Unraveling the Mysteries of Personality and Well-Being with Dr. Brian Little
Who am I? Am I just a product of nature and/or nurture? What does it mean to live a life of meaning and happiness? On this episode of The Psychology Podcast, Dr. Brian Little helps us explore these existentially significant questions.

Why You Don’t Know Your Own Mind
It is assumed that your experience of your own consciousness clinches the assertion that you “know your own mind” in a way that no one else can. This is a mistake.

Human Brain Mapped in Unprecedented Detail
Nearly 100 previously unidentified brain areas revealed by examination of the cerebral cortex.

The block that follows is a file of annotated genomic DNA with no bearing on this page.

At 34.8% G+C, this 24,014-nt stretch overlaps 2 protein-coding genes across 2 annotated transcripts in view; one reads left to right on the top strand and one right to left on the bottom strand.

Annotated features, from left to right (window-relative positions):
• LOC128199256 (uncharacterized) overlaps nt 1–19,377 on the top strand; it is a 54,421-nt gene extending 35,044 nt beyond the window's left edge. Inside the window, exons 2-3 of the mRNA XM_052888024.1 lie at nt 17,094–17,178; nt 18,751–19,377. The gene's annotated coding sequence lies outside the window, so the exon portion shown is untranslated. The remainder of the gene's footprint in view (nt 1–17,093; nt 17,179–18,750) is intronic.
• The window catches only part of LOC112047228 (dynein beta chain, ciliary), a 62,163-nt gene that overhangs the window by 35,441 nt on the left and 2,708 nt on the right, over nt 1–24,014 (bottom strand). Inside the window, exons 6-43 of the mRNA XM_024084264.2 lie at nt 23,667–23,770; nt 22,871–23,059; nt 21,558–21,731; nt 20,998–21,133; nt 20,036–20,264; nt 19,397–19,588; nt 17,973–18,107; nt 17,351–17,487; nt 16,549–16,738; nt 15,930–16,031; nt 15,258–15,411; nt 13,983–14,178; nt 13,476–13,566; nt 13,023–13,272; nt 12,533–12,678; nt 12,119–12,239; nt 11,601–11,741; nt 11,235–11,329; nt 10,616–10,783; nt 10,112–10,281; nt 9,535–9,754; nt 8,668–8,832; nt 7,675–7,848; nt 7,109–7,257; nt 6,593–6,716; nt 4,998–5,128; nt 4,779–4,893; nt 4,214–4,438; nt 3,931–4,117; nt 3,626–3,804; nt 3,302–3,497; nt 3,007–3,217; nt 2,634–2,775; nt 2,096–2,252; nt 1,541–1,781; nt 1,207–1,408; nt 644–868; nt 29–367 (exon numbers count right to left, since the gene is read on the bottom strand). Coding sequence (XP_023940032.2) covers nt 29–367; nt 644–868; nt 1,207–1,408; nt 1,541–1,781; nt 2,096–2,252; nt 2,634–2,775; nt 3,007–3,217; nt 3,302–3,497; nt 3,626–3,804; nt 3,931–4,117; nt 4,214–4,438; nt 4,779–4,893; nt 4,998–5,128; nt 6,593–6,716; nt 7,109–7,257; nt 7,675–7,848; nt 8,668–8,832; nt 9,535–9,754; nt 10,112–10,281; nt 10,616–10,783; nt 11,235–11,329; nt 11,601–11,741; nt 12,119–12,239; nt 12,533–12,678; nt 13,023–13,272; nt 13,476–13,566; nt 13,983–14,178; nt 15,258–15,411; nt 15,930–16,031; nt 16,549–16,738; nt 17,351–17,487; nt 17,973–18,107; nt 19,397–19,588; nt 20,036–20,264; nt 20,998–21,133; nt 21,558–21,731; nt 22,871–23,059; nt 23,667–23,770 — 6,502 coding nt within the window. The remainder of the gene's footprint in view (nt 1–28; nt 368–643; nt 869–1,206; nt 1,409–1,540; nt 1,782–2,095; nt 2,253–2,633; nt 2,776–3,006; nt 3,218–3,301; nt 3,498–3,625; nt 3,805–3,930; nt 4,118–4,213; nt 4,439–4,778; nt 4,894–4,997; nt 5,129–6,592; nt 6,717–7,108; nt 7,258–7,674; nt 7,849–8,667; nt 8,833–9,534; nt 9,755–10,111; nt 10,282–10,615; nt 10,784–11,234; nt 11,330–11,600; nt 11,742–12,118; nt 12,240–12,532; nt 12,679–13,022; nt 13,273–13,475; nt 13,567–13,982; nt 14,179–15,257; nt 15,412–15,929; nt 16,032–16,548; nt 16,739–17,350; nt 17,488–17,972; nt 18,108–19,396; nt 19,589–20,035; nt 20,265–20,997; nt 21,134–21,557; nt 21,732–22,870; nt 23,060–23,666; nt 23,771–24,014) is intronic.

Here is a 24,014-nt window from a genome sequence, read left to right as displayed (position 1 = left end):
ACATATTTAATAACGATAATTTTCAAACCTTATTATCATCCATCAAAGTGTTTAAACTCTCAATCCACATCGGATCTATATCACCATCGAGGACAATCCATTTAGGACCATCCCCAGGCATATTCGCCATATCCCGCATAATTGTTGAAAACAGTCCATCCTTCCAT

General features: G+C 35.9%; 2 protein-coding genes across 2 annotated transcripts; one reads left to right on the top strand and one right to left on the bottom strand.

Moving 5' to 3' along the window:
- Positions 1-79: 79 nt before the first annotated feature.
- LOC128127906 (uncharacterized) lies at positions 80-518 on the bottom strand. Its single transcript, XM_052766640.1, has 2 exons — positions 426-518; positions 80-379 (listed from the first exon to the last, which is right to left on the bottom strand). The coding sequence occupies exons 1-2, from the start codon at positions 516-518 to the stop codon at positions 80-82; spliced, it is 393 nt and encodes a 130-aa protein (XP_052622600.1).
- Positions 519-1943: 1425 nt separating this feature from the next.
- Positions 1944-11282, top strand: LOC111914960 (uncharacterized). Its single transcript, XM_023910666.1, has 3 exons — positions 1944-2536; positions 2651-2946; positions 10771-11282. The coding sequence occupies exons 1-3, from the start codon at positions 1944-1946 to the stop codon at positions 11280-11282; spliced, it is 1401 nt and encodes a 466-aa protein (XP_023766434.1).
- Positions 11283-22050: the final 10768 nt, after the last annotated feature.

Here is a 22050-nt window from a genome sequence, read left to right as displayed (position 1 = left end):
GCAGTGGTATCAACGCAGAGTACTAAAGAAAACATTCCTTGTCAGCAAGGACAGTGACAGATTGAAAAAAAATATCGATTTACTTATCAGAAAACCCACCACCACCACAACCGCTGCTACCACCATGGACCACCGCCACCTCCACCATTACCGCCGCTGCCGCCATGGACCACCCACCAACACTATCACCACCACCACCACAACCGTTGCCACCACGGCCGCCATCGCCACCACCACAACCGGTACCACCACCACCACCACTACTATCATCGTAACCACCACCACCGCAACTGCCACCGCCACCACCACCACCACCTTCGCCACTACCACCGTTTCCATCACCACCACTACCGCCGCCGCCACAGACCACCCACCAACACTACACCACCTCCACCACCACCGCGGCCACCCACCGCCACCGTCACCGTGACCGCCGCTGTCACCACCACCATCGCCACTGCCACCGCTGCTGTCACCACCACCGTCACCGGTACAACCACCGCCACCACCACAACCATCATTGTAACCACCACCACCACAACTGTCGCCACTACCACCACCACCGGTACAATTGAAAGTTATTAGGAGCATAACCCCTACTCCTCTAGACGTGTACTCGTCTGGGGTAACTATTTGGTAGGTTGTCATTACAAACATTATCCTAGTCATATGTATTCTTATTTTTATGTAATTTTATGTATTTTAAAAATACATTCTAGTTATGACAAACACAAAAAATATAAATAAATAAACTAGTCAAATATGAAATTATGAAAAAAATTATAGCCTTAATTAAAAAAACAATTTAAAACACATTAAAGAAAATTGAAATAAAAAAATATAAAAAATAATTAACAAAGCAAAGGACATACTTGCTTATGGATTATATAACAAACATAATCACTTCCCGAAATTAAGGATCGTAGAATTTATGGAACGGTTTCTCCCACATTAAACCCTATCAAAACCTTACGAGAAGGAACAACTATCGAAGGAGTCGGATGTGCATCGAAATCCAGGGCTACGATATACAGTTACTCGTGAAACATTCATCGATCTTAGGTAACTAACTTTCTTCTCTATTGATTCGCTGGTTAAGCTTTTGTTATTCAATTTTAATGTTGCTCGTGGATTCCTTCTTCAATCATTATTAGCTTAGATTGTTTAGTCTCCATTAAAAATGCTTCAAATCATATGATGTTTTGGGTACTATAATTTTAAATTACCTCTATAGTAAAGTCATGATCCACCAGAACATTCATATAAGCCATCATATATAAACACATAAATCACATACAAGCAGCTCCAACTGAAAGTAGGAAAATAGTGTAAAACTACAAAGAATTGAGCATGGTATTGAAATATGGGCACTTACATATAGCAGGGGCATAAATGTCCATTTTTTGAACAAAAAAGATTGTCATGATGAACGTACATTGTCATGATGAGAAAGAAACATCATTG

The Many Ways to Map the Brain
It takes both science and art to make sense of the organ’s complexities.

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Post compiled by Christian Jarrett (@psych_writer) for the BPS Research Digest.

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Link feast

Our editor’s pick of this week’s 10 best psychology and neuroscience links:

This Is Your Brain on Silence
Contrary to popular belief, peace and quiet is all about the noise in your head.

The Most Terrifying Childhood Condition You’ve Never Heard Of
Childhood disintegrative disorder, a rare and severe condition, rapidly melts away a child’s abilities. A new theory proposes that this little-known condition turns back the developmental clock.

States of Mind: The Sky Is Wider (BBC Radio 4 drama developed in consultation with neuroscientist Anil Seth)